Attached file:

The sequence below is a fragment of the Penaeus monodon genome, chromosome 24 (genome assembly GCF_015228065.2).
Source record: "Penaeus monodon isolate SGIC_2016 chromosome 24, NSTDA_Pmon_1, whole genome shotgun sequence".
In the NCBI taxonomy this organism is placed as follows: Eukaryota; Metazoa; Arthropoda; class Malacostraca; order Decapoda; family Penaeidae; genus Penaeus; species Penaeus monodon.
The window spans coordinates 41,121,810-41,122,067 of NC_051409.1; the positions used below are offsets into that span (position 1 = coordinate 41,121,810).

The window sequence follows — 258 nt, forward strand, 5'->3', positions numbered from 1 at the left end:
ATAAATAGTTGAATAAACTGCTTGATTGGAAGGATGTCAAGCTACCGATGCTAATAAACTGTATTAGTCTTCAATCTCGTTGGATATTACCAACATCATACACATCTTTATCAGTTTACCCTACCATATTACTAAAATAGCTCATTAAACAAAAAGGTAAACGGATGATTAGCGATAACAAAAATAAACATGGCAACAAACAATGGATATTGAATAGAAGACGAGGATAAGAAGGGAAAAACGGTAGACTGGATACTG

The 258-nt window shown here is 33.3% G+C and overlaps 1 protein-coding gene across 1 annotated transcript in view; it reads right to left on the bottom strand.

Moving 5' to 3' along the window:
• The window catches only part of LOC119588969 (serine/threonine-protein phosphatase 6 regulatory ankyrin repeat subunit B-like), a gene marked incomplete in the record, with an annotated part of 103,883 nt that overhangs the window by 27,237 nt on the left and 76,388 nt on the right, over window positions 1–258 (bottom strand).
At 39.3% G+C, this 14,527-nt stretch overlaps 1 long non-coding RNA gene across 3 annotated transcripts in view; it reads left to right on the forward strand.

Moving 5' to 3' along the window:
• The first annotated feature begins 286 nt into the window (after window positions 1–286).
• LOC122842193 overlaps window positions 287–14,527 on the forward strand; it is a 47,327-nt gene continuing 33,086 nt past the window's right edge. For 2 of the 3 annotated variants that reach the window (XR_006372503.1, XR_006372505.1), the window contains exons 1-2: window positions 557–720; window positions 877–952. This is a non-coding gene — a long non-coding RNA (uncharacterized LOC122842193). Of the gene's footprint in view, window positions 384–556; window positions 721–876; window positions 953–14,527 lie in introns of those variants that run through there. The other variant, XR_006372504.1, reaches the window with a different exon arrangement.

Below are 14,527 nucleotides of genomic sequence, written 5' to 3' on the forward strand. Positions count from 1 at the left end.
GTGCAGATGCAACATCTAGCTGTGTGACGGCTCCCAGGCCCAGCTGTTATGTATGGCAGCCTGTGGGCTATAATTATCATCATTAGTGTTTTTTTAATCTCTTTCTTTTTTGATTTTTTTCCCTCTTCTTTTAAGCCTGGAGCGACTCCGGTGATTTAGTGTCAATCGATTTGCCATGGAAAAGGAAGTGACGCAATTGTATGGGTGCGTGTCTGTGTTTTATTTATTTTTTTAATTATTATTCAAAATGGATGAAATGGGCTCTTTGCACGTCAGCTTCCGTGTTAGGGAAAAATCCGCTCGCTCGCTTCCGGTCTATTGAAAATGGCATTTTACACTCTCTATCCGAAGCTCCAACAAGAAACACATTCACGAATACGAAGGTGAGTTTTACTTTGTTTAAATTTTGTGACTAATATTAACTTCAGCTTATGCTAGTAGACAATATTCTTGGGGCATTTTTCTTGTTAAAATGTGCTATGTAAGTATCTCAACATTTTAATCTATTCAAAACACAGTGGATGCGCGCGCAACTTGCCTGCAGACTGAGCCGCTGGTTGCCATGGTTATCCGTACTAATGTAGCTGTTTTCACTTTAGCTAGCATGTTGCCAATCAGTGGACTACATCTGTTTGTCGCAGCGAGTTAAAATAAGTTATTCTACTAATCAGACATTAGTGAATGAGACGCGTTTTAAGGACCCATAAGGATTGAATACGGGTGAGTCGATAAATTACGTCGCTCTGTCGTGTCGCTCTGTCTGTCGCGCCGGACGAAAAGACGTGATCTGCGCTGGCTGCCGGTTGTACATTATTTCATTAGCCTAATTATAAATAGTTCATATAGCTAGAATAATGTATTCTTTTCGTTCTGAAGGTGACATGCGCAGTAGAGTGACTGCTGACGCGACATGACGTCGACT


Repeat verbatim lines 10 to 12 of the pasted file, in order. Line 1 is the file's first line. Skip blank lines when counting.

At 39.3% G+C, this 14,527-nt stretch overlaps 1 long non-coding RNA gene across 3 annotated transcripts in view; it reads left to right on the forward strand.

Moving 5' to 3' along the window:
• The first annotated feature begins 286 nt into the window (after window positions 1–286).